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Comic strips such as Popeye, Terry and the Pirates, and Blondie marked the rise of the newspaper as entertainment in the early part of the 20th century, and the top comic strip artists prospered greatly, some earning the equivalent of $1.8 million a year. But the success of Peanuts and its characters was in a class by itself.

At Peanuts’ peak in 1969, it was syndicated by United Features to 2,000 newspapers. More importantly, it leveraged its presence to springboard additional channels for its characters in TV, amusement parks, ice shows, bedsheets and even the Apollo space program (Apollo 10 was dubbed “Snoopy 1”), while serving as corporate icons for Ford, MetLife and Dolly Madison baked goods.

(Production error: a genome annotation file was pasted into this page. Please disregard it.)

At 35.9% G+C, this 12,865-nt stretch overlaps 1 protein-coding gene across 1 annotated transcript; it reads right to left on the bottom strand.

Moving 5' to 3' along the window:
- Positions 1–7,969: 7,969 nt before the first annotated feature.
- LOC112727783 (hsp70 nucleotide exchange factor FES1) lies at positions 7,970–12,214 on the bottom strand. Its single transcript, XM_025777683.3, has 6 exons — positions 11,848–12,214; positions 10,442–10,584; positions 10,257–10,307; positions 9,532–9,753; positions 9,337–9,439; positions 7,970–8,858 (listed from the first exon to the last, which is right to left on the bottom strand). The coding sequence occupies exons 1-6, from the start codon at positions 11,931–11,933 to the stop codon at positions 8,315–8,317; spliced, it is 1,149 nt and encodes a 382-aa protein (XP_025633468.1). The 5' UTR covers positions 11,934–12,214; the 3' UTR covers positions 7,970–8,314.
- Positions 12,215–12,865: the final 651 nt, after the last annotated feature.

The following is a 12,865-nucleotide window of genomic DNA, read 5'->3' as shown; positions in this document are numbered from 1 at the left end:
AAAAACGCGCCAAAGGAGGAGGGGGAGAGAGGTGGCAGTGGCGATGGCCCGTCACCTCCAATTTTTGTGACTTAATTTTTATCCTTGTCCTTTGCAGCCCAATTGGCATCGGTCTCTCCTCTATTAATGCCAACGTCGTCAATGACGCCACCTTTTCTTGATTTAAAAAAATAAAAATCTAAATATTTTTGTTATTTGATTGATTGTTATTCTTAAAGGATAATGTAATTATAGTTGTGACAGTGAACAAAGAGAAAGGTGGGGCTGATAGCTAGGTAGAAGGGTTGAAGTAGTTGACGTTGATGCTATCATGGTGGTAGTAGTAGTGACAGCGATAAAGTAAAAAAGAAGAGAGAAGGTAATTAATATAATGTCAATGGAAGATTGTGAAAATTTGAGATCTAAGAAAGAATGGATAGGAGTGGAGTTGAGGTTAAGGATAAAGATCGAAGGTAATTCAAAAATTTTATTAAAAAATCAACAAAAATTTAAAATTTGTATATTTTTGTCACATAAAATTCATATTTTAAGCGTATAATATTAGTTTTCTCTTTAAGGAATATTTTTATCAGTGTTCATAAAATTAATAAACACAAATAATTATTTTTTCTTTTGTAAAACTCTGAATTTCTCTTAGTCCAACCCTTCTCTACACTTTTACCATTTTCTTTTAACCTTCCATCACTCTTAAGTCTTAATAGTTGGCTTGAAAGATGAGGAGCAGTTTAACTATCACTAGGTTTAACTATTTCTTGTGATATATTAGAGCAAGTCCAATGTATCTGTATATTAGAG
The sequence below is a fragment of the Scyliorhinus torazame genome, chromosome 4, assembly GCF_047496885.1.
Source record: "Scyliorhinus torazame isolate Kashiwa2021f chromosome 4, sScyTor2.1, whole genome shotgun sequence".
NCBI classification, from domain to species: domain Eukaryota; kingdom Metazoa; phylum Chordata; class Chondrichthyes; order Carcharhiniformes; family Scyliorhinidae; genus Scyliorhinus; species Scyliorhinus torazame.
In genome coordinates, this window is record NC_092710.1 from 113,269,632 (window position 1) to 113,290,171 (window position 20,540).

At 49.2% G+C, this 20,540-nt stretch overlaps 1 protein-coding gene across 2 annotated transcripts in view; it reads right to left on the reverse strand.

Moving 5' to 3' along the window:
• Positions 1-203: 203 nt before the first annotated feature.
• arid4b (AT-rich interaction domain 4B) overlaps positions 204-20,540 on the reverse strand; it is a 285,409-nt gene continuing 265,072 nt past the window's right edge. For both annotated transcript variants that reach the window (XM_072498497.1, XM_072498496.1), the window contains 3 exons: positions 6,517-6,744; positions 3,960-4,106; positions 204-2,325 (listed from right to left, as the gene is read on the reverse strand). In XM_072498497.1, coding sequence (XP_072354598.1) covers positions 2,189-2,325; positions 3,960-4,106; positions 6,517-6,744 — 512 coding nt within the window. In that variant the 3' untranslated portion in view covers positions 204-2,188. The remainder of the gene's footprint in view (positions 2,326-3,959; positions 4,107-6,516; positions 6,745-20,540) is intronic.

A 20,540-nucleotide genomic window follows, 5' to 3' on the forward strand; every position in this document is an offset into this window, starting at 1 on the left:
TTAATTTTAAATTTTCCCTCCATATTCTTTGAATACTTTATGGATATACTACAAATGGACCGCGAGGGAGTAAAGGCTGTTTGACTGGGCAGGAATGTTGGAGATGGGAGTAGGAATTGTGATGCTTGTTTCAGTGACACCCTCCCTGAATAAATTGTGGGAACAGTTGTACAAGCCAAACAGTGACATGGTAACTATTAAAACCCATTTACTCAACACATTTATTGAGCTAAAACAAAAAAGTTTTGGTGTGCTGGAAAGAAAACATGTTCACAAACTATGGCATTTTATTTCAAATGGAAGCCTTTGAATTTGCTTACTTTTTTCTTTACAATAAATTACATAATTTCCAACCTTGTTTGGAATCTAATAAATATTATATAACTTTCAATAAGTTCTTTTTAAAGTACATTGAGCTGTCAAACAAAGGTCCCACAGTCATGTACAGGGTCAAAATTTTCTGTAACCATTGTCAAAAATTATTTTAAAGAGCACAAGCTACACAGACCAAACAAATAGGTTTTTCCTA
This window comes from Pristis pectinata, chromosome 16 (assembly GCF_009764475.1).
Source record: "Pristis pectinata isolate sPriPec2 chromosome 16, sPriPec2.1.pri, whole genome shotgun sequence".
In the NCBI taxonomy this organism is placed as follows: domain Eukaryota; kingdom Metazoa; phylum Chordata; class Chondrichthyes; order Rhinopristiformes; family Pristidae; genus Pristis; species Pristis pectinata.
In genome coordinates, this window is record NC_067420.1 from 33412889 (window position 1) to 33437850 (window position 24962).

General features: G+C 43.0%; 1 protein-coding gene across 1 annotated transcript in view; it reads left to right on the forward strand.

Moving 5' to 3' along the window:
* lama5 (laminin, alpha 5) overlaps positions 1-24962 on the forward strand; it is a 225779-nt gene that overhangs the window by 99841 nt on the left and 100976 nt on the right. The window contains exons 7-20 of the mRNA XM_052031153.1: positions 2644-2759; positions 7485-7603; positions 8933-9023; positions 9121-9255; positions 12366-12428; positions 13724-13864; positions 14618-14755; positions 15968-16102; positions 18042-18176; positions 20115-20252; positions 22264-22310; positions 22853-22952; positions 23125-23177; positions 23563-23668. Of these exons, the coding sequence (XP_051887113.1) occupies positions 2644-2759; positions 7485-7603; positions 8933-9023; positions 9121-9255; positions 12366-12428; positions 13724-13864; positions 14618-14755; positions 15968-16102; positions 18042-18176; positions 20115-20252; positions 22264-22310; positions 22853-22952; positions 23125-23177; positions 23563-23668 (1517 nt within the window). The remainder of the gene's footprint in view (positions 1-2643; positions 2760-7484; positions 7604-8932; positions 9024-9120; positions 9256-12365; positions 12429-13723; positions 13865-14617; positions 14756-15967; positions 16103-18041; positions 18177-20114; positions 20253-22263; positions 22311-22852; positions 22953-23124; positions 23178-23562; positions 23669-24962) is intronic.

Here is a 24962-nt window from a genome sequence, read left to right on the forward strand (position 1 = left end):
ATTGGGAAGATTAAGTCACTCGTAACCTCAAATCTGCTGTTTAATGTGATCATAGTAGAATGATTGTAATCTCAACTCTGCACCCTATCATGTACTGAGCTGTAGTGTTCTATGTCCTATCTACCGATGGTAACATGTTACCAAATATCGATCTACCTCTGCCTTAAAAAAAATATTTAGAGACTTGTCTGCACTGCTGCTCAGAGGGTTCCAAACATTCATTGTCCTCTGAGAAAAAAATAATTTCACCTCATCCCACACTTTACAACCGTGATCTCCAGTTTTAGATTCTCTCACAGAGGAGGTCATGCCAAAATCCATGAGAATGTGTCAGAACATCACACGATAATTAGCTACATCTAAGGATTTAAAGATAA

“Schulz and Peanuts” author David Michaelis notes that the newspapers initially resisted the extensions, believing they owned Peanuts (they didn’t), and not realizing that the greater exposure only reinforced their own readership. This incredibly well-researched “insider’s” biography of Peanuts creator Charles Schulz is a great and thoughtful read that is illustrated by hundreds of panels from Peanuts — Schulz’s life was out there for all to see. It doubles as one of the best business histories I’ve read.

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